How to Treat a Cat Tail Injury From Bites and Burns to Fractures

BY | December 08 | COMMENTS PUBLISHED BY
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Cat tail injuries can be very minor, needing only a bandage, or they can be extremely serious. Your cat's tail can get into all types of mischief and it's important to know how to treat an injured tail quickly and properly.

Accidents happen โ€” and sometimes when a cat gets into an accident, injuries follow. As a pet parent, youโ€™ll want to know how to treat a cat-tail injury.

But before we get into the most common injuries, letโ€™s first get a little more familiar with the tail. The tail is made up of many small vertebrae, ligaments, tendons, and nerve bundles. The first vertebra of the tail connects to the sacrum, a special backbone. The spinal cord ends inches above the sacrum, but nerve endings extend down and through the tail. These nerve endings are responsible for feeling and control in the hind legs, as well as the bladder, large intestine, and anal muscles.

Now that youโ€™re more familiar with a catโ€™s tail, here are 7 common cat tail injuries โ€” including their causes and treatments:

Wounds and Burns

Whether your cat has sustained a bite to the tail during a fight, caught and cut its tail in a fence, or suffered a burn while exploring near a hot stove, it needs to be treated, and properly.

When treating any type of tail injury, you should first bring your cat to a familiar space that will put them at ease. If itโ€™s a cut you treating, the next step is to apply pressure with a sterile piece of gauze; this will help slow or stop any bleeding. Then clean the area with antibacterial soap and cover it with a bandage. A scratch is a scratch, but a cut should be brought to your veterinarian's attention. He or she can gauge the severity of the injury and whether or not antibiotics, pain medication, or stitches are needed.

As for bites, call your vet right away. Cat bites, due to bacteria in feline saliva, can often lead to a bigger health issue, such as viral infection. Before you head out the door for emergency care, gently clean the area with antibacterial soap, bandage the wound, and your vet will take it from there.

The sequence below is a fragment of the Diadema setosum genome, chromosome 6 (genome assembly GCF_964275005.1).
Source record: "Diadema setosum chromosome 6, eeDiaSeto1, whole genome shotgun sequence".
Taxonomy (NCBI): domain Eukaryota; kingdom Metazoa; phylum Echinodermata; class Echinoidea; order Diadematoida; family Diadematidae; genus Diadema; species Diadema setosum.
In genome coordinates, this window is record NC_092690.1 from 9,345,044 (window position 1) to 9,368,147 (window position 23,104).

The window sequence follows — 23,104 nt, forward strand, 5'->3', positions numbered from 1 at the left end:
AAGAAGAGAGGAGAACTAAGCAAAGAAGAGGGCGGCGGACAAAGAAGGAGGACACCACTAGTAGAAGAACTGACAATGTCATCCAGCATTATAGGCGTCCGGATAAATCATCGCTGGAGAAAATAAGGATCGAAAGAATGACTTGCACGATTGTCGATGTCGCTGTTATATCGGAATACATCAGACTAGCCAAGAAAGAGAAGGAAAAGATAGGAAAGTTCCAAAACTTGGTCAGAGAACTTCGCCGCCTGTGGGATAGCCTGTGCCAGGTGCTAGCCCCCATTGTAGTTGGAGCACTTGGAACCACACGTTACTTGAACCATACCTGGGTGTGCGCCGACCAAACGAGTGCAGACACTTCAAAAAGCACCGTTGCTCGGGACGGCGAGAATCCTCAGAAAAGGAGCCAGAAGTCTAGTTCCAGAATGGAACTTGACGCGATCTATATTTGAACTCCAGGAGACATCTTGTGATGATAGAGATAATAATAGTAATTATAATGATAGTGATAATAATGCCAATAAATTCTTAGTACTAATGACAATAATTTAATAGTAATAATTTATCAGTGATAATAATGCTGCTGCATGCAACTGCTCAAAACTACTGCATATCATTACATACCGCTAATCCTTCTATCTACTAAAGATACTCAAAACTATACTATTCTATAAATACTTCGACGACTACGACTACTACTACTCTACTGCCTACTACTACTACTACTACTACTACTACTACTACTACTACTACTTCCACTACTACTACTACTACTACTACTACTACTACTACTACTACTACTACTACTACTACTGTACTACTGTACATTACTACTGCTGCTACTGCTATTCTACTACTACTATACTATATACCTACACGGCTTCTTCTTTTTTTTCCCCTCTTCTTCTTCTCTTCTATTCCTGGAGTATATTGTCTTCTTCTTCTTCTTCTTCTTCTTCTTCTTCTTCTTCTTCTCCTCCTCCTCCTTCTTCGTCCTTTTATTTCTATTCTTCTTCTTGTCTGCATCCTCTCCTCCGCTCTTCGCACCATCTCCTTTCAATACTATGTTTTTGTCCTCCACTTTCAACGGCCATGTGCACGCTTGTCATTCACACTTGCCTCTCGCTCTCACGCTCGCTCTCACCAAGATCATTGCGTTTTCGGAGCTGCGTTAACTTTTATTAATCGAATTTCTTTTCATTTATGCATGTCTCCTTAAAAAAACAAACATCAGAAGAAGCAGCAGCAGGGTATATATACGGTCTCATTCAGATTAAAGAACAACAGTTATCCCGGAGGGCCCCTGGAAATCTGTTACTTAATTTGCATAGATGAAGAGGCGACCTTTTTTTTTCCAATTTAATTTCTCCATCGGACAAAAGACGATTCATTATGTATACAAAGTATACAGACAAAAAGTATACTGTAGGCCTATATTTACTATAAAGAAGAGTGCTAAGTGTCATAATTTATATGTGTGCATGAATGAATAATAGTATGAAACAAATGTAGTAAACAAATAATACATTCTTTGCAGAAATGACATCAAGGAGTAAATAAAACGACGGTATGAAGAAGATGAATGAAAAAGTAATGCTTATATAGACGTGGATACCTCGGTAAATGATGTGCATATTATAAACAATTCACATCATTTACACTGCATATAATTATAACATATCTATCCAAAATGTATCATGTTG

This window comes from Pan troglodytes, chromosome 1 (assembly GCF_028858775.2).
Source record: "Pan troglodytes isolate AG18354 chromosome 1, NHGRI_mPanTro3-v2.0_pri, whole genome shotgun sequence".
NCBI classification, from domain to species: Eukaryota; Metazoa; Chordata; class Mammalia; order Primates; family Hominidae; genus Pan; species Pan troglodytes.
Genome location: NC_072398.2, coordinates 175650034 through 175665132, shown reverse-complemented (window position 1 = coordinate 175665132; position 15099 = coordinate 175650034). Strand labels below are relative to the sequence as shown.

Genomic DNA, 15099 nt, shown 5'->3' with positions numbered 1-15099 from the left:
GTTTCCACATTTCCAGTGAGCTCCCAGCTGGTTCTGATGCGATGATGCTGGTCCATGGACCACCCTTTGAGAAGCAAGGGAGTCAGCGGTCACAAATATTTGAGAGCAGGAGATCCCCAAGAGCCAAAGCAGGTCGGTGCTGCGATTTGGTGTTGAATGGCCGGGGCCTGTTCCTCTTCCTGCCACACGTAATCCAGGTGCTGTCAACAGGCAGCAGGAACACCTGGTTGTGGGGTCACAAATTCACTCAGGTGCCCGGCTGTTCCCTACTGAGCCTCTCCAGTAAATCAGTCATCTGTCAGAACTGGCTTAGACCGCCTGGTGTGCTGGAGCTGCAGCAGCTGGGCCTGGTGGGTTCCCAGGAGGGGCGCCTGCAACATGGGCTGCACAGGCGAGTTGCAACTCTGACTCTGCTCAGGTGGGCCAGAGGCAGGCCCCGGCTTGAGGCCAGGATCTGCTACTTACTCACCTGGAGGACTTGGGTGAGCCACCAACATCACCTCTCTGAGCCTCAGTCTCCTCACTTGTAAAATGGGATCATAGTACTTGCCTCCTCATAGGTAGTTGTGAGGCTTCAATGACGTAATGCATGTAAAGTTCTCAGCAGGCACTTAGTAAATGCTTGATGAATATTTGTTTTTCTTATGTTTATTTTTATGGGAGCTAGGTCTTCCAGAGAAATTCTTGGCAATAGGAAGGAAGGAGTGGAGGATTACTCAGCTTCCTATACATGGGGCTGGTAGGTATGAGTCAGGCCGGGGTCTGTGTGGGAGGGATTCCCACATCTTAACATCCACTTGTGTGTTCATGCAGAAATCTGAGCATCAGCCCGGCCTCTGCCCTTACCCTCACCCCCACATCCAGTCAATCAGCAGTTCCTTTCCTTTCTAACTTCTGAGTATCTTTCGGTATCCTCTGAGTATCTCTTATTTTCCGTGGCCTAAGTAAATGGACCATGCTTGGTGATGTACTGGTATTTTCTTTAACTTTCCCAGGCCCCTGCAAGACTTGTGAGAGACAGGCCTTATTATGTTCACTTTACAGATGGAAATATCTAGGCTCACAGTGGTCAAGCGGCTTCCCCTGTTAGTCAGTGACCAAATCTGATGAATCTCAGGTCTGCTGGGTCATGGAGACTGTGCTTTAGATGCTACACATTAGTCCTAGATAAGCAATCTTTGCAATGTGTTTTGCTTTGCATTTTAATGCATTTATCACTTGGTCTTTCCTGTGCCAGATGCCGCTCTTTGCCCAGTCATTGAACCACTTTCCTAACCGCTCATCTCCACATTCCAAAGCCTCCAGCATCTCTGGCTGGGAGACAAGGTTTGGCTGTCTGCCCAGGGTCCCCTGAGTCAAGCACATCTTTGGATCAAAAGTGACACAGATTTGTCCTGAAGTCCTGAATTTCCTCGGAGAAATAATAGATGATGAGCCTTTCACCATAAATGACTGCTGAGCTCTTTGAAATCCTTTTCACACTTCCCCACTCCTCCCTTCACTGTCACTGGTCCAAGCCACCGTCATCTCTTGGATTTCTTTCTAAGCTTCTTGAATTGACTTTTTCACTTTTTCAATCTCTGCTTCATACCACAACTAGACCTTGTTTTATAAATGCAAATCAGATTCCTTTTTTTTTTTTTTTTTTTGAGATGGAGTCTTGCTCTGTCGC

Burns also call for an immediate trip to the vet. If itโ€™s a thermal burn, caused by heat or fire, apply a cold compress and keep it in place while en route. If itโ€™s a chemical burn, flush the area with water first.

Abscesses

Abscesses are actually quite common when it comes to tail injuries, typically from a cat bite or scratch. Abscesses form when bacteria from under another catโ€™s nails or within their saliva festers under the skin at the site of a wound and swells into a pus-filled lump.

If the infection is left untreated it could become serious. So for initial at-home treatment, clip any hair around the abscess and apply a hot, moist compress; this will begin the draining process. Youโ€™ll need to apply the compress two to three times a day for 20 minutes until completely drained, as well as clean the area with antibacterial soap and hydrogen peroxide. If you do not see improvement within three days bring your cat to the vet -- the abscess may have already become more serious and antibiotics or additional treatment may be needed.

Dislocations

Common causes of tail dislocation include the tail being stepped on, pulled (often by small children), caught in a door, run over by a bike or car, or yanked during a scuffle with another animal. A dislocation occurs when the vertebrae connecting the tail to the lower back slip out of place and the connective tissue that supports the tail stretches.

Your vet will need to treat this injury and they are most likely to prescribe anti-inflammatory and pain medications. The injury may heal on its own, but if it is severe โ€” involving nerve damage โ€” there is a chance amputation may be suggested.

Fractures and Breaks

Common causes of fractures and breaks are similar to what can cause dislocations. However, falls are actually the leading cause of tail fractures and breaks in cats.